Pinky Winky™ Hydrangea in Fall

For those interested in following my Pinky Winky™  Hydrangea field trials (see earlier post at, here is an update. Those planted in part sun in Spring 2007 are now over five feet tall, even though they were “trimmed” by a doe that had gotten inside our exclosure last summer. She had consumed a huge number of leaves, as well as the flowers and some stems, so I wasn’t terribly optimistic about what I might get this year. But the plants thrived, with no evidence of the “bonsai effect” that deer browse can cause. The flowers begin to emerge in July and last until hard frost.

The blooms shown here were cut on October 30th 2009. We’ve already had one wet, heavy snow earlier in the month, with temperatures dropping into the 30’s, and peaking in the high 60’s. I love how the leaf color has changed from its deep, uniform green to a black-green with red accents, although most have turned yellow now. While the bloom color hasn’t changed that much, it has deepened quite a bit and the light pink racemes now sport flecks of darker rose.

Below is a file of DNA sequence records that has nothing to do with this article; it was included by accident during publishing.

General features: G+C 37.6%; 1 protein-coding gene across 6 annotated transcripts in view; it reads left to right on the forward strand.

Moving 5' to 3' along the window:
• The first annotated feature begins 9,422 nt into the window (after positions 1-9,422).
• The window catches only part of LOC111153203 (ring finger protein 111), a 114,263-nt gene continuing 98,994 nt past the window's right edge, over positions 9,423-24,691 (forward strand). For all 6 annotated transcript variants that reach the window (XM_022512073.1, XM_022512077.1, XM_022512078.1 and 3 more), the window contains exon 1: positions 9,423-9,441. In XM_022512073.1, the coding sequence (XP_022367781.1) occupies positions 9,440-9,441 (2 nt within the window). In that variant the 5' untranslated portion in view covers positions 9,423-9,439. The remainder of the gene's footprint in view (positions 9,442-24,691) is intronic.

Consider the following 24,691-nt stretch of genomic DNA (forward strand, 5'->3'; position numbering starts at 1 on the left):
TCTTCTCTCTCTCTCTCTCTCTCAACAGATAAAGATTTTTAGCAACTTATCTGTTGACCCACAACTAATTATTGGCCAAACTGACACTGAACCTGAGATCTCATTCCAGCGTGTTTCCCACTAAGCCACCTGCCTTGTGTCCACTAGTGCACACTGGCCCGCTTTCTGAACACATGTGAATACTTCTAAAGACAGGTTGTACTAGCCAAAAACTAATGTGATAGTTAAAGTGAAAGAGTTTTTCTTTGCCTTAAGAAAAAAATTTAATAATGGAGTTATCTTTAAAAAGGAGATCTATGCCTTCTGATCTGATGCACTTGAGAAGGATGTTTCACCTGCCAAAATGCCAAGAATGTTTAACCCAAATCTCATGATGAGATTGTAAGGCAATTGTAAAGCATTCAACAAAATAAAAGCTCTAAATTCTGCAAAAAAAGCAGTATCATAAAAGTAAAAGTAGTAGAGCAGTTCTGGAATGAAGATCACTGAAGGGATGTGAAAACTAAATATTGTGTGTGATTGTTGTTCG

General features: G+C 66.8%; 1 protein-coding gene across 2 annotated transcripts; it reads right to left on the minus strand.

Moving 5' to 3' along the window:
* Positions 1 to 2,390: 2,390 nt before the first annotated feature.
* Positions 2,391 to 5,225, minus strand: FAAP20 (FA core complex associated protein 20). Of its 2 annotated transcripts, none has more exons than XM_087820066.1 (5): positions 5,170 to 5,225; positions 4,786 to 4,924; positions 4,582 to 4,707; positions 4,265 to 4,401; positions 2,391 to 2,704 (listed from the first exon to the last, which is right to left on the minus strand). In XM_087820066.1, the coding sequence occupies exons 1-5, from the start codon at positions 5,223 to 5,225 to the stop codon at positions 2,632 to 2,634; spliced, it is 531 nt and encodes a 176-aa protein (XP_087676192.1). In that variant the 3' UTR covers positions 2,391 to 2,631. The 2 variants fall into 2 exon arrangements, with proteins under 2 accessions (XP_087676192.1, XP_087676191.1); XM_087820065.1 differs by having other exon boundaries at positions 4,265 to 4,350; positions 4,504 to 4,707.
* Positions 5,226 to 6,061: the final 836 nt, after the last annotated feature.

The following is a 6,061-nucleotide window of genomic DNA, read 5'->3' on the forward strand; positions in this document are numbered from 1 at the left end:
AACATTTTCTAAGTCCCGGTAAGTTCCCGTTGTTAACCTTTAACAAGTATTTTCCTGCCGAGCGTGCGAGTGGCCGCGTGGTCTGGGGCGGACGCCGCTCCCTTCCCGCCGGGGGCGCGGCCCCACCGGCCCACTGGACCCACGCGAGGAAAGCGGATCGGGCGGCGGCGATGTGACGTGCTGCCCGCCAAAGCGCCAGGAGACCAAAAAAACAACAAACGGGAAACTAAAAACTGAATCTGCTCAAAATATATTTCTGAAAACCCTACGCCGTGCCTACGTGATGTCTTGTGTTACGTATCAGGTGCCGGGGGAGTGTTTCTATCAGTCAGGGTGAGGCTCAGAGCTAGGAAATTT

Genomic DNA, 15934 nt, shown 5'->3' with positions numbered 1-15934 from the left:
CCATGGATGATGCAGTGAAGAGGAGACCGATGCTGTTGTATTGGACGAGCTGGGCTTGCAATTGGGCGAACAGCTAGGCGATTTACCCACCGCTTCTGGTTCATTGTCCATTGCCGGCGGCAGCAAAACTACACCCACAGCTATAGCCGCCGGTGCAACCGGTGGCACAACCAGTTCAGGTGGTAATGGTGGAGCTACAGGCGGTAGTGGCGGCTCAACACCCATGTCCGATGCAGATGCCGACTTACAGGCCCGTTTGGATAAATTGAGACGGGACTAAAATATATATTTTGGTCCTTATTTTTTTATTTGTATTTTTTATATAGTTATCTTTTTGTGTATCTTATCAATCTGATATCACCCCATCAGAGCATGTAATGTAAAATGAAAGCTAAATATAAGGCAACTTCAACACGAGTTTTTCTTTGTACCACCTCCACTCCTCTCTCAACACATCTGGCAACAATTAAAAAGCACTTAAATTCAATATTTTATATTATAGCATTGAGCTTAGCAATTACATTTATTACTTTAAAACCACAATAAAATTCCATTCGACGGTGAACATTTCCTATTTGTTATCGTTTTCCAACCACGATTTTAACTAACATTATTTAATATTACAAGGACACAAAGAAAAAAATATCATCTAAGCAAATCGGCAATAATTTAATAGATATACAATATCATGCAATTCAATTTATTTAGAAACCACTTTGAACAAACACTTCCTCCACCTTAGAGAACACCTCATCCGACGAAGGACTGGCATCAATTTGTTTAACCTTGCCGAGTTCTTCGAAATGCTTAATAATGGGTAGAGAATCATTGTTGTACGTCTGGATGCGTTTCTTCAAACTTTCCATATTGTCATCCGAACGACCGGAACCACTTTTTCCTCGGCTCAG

For comparison, I’ve included a shot of the pure-white blossoms as they look when they first emerge. I’m curious to see how the dried flowers will look.

As for the two plants I put in shade, the jury is still out. Those shrubs were planted in Fall 2007, a full growing season behind the others. They developed a sprawling habit and are about four feet wide and two and one-half feet high, but this turned out to be attractive and useful in the particular spot I planted them. They surprised me with unexpected, though sparse white blooms (their spot is very shady) that didn’t last as long as those in sun. Their color turned out to be a plus, since they are adjacent to my White Garden.

All in all, I’d say Pinky Winky™ is a more versatile plant than I expected and, once a gardener understands how it reacts under a variety of conditions, can be used to achieve multiple effects.

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